One of the things people learned ages ago about computers is that outdated systems are vulnerable. And one of the things people learned ages ago about, well… people, is that we as users aren’t very likely to go online to see if there are any important software updates available for our computers.
To address these issues, computers these days commonly offer automatic updates. But… IoT devices don’t. The software running your brand-spanking-new IoT appliance may well be dangerously outdated before you’ve even gotten it out of the box.
And, to make things worse, there’s also the issue of so many of us not taking the time to change our IoT device default passwords. Default passwords enabled the Mirai botnet, and have been a popular target of other attacks as well.
Another important lesson came with the dawn of the Internet revolution: convenient features like being able to use unencrypted communication to remotely log in to and control your computer from far away seem considerably less convenient once you realize that everyone else on the Internet also can remotely log in to and control your computer.
This vulnerability was due to insecurities inherent in a communications protocol called Telnet. Having Telnet enabled on any Internet-connected computer has, since the late 90s, been considered a Very Bad Idea. And who wants to take a guess at what communications protocol IoT devices commonly allow? (Hint: it starts with “Telne”.)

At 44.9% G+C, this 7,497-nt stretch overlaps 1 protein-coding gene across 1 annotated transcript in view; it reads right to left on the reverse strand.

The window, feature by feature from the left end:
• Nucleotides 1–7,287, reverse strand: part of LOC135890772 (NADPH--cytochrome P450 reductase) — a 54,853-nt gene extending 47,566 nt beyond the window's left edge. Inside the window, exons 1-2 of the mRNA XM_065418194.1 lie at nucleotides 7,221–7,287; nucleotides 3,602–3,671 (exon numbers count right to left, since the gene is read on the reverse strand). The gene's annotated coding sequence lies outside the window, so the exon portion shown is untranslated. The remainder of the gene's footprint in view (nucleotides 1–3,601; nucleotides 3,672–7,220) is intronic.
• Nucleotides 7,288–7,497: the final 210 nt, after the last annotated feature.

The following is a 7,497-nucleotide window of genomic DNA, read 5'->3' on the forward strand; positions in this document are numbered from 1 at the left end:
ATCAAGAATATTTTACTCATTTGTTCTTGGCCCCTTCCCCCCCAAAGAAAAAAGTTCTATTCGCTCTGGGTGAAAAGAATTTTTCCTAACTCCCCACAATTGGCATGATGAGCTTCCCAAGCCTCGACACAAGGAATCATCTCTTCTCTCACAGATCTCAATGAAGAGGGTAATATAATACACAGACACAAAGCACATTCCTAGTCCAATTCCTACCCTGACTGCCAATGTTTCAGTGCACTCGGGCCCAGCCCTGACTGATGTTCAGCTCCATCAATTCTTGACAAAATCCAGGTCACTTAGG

The basic reason why it’s so hard to solve IoT vulnerabilities, Hyppönen notes, is that “when a consumer goes to the store to buy a new washing machine, security isn’t an important criteria.” Running down a list of criteria, he notes that price will come first. Maybe colour will also be on the list somewhere. And people might also ask how much laundry the machine can handle at a time. “But consumers don’t ask: Does this washing machine come with a firewall?”
Manufacturers, on the other hand, know that they are competing primarily on price. Since no one is asking about security, and since they can’t raise the price without losing in competitiveness, they aren’t going to invest in improving the security of their appliances.
But don’t despair. Well, at least not yet – because it gets worse.